Observing the SACE Map, a general improvement in payment default risk is evident. Out of 198 countries analyzed, 32 have improved their SACE risk status and 156 have remained stable (in total they represent 91% of Italian exports or € 380 billion). Ten economies had declining risk status, representing € 38.5 billion in exports and 9% of the total.
The most significant upgrades concern primarily the advanced economies (4 points on average): Portugal, Iceland and Slovenia show an above-average positive change. The emerging economies include upgrades of Egypt, Russia, Brazil, India, and Argentina (the last still at high risk levels, however). The downgrades include China, over concerns about its high debt level, and South Africa, with an economy that remains stagnant and with uncertainty over the election of a new president.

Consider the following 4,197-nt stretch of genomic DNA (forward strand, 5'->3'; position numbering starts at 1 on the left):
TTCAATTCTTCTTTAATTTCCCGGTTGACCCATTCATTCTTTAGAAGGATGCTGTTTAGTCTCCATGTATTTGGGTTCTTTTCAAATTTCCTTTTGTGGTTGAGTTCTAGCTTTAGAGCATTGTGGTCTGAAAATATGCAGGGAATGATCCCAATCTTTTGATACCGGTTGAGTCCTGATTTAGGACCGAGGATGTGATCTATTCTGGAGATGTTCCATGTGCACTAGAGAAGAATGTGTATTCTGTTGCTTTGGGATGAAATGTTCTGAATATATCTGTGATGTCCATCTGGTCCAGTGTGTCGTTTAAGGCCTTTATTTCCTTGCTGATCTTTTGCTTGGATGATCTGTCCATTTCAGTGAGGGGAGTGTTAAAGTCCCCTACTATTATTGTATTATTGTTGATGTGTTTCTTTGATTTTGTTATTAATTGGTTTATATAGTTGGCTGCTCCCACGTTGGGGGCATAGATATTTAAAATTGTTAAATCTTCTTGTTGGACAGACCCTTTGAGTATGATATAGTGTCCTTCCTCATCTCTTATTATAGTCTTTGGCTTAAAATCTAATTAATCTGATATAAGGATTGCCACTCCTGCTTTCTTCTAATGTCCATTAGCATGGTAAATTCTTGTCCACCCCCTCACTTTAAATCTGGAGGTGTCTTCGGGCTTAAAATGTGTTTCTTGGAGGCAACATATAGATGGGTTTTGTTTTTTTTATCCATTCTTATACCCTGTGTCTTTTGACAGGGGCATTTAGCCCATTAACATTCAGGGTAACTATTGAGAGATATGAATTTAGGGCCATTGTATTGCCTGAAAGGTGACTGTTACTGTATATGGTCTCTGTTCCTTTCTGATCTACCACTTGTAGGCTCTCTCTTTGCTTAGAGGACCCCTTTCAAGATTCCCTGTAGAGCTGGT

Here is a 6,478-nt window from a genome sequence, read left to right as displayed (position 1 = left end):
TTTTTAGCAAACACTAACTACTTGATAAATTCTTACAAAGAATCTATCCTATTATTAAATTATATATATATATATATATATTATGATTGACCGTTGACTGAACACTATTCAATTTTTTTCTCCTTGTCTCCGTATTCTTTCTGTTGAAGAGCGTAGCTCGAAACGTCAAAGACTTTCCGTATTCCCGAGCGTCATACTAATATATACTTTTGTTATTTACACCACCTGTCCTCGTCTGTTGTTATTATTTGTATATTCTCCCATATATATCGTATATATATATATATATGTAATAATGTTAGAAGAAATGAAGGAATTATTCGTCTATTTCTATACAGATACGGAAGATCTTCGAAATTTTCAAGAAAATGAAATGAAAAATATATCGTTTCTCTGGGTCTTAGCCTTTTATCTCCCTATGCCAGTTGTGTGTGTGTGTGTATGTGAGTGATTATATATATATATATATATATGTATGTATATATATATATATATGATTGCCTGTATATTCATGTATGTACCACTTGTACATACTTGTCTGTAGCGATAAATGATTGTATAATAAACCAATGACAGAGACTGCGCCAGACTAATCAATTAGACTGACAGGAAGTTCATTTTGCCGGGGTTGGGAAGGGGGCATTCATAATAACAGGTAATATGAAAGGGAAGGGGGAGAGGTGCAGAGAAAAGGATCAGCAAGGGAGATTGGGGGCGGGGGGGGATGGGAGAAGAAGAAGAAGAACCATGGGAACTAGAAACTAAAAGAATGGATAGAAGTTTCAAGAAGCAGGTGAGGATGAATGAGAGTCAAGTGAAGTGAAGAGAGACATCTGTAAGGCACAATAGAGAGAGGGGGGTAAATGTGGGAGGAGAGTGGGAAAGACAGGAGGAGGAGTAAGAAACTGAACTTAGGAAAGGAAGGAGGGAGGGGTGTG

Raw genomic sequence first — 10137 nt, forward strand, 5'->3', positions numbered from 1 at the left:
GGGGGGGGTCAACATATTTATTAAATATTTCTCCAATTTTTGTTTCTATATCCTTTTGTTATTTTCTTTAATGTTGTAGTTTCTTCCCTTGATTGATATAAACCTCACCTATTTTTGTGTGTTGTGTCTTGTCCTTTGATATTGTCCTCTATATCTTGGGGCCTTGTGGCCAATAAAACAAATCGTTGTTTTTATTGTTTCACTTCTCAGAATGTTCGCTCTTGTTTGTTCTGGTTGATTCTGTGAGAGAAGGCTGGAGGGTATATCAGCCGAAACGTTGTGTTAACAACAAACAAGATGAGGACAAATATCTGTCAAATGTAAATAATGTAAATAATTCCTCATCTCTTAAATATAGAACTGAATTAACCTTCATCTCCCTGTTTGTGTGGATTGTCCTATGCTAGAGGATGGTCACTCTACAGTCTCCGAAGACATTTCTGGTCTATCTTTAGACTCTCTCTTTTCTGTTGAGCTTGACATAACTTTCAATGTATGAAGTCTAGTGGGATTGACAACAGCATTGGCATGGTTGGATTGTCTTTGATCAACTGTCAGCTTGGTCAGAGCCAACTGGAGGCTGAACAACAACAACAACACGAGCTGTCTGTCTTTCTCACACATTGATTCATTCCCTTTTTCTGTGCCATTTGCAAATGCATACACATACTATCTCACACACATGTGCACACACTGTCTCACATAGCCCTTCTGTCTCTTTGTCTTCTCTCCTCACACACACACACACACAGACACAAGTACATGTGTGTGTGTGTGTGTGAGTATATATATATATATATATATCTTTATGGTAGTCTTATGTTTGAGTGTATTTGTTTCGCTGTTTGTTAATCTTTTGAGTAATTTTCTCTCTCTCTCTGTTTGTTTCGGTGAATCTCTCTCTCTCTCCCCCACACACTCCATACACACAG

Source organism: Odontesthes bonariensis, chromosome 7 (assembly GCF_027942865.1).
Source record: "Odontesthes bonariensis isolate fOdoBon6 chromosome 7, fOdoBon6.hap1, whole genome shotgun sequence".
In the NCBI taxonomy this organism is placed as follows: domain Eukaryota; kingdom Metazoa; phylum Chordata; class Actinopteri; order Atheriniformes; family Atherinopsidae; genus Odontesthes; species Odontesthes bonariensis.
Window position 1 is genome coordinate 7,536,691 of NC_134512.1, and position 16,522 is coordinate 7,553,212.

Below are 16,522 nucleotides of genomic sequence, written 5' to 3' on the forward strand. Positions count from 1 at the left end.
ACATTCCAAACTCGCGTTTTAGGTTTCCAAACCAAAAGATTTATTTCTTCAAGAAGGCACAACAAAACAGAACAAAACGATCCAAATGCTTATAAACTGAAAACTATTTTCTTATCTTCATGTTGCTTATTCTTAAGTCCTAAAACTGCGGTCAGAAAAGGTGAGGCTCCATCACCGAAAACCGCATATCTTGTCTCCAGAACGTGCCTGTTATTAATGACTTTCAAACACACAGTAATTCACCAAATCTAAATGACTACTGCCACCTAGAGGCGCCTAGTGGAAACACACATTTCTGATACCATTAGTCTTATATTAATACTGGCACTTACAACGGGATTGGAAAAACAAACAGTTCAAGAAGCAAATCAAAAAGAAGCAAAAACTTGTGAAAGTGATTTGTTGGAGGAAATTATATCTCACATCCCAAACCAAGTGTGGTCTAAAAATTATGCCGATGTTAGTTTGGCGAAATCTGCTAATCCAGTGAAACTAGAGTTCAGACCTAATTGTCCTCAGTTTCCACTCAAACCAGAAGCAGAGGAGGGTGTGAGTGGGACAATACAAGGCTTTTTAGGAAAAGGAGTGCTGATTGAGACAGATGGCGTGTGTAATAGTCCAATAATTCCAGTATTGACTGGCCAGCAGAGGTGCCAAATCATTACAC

Beware of political risk
In the scenario for 2018 indicated by the Map, political risk also improved worldwide, particularly the risk of confiscation and expropriation (decline from 52 to 50) and lack of transferability and convertibility (improved from 47 to 46). These improvements partly reflect the economic-financial progress of countries that improved their attractiveness to foreign investors (like Colombia and Vietnam) and partly the price increase in crude oil, which has had a positive impact on a few oil-based economies (Nigeria, Azerbaijan, Uzbekistan).